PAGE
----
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In quantum field theory, we always use $U(+\infty,-\infty)|0\rangle= e^{i \theta}|0\rangle$, where $$U(+\infty,-\infty)=\lim_{\epsilon\rightarrow +0} \mathcal{T}\exp\{i \int_{-\infty}^{+\infty} e^{-\epsilon|t'|} H_i(t') dt\}$$ That is we adiabatically switch on the interaction and then switch off. My question is why the infinite time evolution of free vacuum is still a free vacuum? Can anyone explain in the following case ?

In the case, the field is massless like Maxwell field. I know there is adiabatic theorem in quantum mechanics, but it requires there is always a gap from the orginal state. But in QED, above the vacuum these is a continuous spectrum since photon is massless. Why $U(+\infty,-\infty)|0\rangle= e^{i \theta}|0\rangle$ still holds?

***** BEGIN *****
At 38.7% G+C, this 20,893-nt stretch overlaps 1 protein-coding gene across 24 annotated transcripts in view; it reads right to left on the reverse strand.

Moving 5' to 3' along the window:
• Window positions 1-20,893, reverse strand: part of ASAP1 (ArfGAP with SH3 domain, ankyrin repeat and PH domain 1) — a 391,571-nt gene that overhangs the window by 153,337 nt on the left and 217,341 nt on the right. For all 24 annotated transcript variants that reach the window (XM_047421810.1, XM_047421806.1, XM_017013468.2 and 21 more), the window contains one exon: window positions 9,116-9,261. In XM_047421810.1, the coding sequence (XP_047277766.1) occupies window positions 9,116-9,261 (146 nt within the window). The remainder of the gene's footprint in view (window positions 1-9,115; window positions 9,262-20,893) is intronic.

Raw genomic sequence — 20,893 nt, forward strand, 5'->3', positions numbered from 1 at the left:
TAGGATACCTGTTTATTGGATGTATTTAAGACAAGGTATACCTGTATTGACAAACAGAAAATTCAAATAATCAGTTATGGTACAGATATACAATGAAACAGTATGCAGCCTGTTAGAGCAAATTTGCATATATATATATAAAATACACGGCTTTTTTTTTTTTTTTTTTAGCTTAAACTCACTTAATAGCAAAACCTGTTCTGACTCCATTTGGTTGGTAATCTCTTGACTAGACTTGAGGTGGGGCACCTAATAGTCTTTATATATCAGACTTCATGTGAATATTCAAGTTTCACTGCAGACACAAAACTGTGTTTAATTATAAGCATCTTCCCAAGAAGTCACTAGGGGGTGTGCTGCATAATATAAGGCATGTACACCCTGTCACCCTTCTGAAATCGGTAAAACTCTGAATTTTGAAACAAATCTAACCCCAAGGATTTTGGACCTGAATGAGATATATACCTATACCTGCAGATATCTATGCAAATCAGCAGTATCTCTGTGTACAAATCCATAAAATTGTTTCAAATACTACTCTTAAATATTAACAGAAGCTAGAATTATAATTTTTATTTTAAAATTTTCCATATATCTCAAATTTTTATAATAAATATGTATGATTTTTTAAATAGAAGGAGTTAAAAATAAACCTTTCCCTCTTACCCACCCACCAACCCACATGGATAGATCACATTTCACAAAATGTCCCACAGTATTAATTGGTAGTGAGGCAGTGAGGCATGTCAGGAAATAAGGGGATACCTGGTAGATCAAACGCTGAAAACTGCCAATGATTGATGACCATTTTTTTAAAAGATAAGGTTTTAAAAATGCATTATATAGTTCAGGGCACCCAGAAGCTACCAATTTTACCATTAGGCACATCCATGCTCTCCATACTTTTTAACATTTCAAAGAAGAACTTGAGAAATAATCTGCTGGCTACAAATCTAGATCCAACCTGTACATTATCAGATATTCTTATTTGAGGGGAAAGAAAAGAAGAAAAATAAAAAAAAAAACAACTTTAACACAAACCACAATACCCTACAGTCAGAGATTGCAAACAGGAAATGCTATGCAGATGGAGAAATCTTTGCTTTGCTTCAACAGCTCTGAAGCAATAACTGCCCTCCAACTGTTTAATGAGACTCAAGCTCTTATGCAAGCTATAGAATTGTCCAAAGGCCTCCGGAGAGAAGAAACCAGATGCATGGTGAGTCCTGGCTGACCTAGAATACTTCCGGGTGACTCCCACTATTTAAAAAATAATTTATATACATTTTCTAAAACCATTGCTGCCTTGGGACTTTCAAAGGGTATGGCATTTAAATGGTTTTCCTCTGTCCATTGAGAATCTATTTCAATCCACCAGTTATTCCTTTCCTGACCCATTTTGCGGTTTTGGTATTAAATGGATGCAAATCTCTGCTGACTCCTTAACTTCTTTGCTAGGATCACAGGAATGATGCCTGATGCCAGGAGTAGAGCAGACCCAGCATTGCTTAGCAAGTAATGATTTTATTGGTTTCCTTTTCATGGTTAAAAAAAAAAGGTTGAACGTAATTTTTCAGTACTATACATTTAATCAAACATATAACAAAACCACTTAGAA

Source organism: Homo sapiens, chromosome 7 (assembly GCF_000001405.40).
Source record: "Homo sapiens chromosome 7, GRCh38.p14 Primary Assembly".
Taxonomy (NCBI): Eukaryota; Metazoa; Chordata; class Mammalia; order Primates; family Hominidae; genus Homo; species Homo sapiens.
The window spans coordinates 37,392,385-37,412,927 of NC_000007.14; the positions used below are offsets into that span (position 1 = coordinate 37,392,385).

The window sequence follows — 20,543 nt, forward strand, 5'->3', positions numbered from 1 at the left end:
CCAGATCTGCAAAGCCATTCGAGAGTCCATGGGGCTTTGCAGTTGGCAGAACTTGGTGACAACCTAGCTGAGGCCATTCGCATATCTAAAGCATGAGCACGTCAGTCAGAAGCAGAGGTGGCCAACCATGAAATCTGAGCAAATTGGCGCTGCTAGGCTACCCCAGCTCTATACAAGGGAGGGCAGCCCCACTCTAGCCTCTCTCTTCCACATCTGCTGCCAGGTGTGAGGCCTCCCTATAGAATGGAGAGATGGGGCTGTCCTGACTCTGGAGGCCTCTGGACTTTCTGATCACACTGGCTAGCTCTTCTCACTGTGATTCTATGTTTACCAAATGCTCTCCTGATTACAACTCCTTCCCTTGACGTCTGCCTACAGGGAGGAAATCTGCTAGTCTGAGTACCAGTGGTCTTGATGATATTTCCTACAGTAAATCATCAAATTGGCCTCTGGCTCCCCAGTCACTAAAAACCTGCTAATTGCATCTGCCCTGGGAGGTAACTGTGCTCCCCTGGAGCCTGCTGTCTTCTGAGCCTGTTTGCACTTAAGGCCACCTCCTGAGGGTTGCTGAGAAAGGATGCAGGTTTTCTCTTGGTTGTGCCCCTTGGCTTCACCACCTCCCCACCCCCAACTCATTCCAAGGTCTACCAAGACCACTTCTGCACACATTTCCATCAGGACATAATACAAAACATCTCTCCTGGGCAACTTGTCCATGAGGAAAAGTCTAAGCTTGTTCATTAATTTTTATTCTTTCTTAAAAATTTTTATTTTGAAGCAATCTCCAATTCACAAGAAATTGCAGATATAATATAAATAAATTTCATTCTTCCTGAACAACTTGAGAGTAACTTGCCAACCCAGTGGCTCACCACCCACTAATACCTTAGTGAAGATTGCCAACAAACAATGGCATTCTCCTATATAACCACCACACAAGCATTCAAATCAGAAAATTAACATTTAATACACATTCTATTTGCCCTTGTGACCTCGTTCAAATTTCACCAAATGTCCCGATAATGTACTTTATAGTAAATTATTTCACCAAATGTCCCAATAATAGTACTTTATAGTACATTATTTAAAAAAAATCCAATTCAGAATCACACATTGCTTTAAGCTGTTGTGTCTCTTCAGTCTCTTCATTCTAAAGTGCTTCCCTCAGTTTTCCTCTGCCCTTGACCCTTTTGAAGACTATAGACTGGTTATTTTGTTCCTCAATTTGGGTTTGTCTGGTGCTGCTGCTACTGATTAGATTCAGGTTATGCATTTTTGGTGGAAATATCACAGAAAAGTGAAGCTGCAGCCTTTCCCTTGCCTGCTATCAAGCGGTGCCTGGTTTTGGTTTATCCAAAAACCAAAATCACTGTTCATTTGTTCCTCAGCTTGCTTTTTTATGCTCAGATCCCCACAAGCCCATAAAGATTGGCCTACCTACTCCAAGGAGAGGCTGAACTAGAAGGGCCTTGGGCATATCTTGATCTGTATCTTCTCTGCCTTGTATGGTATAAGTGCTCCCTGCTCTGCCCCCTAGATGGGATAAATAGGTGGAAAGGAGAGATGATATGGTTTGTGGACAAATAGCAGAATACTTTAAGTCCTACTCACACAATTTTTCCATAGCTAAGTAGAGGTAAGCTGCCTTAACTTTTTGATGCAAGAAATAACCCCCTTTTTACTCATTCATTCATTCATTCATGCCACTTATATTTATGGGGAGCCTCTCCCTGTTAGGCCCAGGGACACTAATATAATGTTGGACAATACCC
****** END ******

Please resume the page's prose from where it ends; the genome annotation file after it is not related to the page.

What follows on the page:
The same problem also exists in the condensed matter field where the spectra of phonon is gapless. Why does every qft textbook or quantum many-body textbook just say it's an adiabatic theorem?

If this equation is not correct, then we cannot get the following formula:

$$\langle\Omega|\mathcal{T}A(t_1)B(t_2)\cdots|\Omega\rangle=\frac{\langle 0|\mathcal{T} U(+\infty,-\infty)A(t_1)B(t_2)\cdots| 0\rangle}{\langle 0| U(+\infty,-\infty) | 0\rangle}$$

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